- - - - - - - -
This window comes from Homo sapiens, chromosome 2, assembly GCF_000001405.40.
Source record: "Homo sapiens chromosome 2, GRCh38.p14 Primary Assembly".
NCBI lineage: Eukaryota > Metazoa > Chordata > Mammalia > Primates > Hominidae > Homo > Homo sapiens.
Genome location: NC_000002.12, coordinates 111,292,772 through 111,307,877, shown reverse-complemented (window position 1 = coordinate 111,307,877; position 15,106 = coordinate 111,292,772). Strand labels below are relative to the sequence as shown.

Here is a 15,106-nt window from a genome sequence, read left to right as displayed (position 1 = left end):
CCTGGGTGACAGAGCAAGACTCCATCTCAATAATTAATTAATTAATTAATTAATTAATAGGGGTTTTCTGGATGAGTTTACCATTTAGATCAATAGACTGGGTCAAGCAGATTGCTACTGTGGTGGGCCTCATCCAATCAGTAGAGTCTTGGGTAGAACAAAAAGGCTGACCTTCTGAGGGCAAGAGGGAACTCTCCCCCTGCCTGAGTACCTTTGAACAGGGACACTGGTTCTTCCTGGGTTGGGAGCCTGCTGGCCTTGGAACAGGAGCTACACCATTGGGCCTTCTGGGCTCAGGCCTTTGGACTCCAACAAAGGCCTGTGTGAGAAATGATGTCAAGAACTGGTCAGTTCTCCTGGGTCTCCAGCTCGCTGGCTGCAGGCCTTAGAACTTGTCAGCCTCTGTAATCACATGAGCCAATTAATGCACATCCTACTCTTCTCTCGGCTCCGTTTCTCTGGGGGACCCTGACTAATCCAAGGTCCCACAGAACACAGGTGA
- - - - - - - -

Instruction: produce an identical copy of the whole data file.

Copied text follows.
This window comes from Homo sapiens, chromosome 2, assembly GCF_000001405.40.
Source record: "Homo sapiens chromosome 2, GRCh38.p14 Primary Assembly".
NCBI lineage: Eukaryota > Metazoa > Chordata > Mammalia > Primates > Hominidae > Homo > Homo sapiens.
Genome location: NC_000002.12, coordinates 111,292,772 through 111,307,877, shown reverse-complemented (window position 1 = coordinate 111,307,877; position 15,106 = coordinate 111,292,772). Strand labels below are relative to the sequence as shown.

Here is a 15,106-nt window from a genome sequence, read left to right as displayed (position 1 = left end):
CCTGGGTGACAGAGCAAGACTCCATCTCAATAATTAATTAATTAATTAATTAATTAATAGGGGTTTTCTGGATGAGTTTACCATTTAGATCAATAGACTGGGTCAAGCAGATTGCTACTGTGGTGGGCCTCATCCAATCAGTAGAGTCTTGGGTAGAACAAAAAGGCTGACCTTCTGAGGGCAAGAGGGAACTCTCCCCCTGCCTGAGTACCTTTGAACAGGGACACTGGTTCTTCCTGGGTTGGGAGCCTGCTGGCCTTGGAACAGGAGCTACACCATTGGGCCTTCTGGGCTCAGGCCTTTGGACTCCAACAAAGGCCTGTGTGAGAAATGATGTCAAGAACTGGTCAGTTCTCCTGGGTCTCCAGCTCGCTGGCTGCAGGCCTTAGAACTTGTCAGCCTCTGTAATCACATGAGCCAATTAATGCACATCCTACTCTTCTCTCGGCTCCGTTTCTCTGGGGGACCCTGACTAATCCAAGGTCCCACAGAACACAGGTGA